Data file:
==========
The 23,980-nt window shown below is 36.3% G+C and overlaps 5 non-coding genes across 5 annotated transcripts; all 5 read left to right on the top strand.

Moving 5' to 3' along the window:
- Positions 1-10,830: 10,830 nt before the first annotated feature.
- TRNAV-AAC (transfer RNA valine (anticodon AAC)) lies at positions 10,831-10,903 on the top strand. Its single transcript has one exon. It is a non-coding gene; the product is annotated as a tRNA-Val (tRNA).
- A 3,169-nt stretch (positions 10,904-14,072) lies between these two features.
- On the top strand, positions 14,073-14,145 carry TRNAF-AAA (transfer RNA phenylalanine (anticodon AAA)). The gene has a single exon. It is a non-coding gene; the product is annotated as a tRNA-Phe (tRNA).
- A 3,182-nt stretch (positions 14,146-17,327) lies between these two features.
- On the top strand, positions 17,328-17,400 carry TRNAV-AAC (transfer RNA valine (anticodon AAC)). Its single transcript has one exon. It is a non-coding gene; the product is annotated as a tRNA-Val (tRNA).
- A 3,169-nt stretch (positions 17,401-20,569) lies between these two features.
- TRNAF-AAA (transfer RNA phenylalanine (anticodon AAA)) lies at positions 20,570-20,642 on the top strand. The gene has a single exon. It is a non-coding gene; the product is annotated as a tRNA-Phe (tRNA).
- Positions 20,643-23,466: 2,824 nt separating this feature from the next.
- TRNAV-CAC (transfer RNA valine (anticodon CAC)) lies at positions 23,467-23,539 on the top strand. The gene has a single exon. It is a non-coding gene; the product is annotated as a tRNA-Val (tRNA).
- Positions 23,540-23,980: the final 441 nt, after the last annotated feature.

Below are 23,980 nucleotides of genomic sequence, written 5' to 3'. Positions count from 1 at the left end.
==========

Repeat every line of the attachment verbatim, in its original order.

The 23,980-nt window shown below is 36.3% G+C and overlaps 5 non-coding genes across 5 annotated transcripts; all 5 read left to right on the top strand.

Moving 5' to 3' along the window:
- Positions 1-10,830: 10,830 nt before the first annotated feature.
- TRNAV-AAC (transfer RNA valine (anticodon AAC)) lies at positions 10,831-10,903 on the top strand. Its single transcript has one exon. It is a non-coding gene; the product is annotated as a tRNA-Val (tRNA).
- A 3,169-nt stretch (positions 10,904-14,072) lies between these two features.
- On the top strand, positions 14,073-14,145 carry TRNAF-AAA (transfer RNA phenylalanine (anticodon AAA)). The gene has a single exon. It is a non-coding gene; the product is annotated as a tRNA-Phe (tRNA).
- A 3,182-nt stretch (positions 14,146-17,327) lies between these two features.
- On the top strand, positions 17,328-17,400 carry TRNAV-AAC (transfer RNA valine (anticodon AAC)). Its single transcript has one exon. It is a non-coding gene; the product is annotated as a tRNA-Val (tRNA).
- A 3,169-nt stretch (positions 17,401-20,569) lies between these two features.
- TRNAF-AAA (transfer RNA phenylalanine (anticodon AAA)) lies at positions 20,570-20,642 on the top strand. The gene has a single exon. It is a non-coding gene; the product is annotated as a tRNA-Phe (tRNA).
- Positions 20,643-23,466: 2,824 nt separating this feature from the next.
- TRNAV-CAC (transfer RNA valine (anticodon CAC)) lies at positions 23,467-23,539 on the top strand. The gene has a single exon. It is a non-coding gene; the product is annotated as a tRNA-Val (tRNA).
- Positions 23,540-23,980: the final 441 nt, after the last annotated feature.

Below are 23,980 nucleotides of genomic sequence, written 5' to 3'. Positions count from 1 at the left end.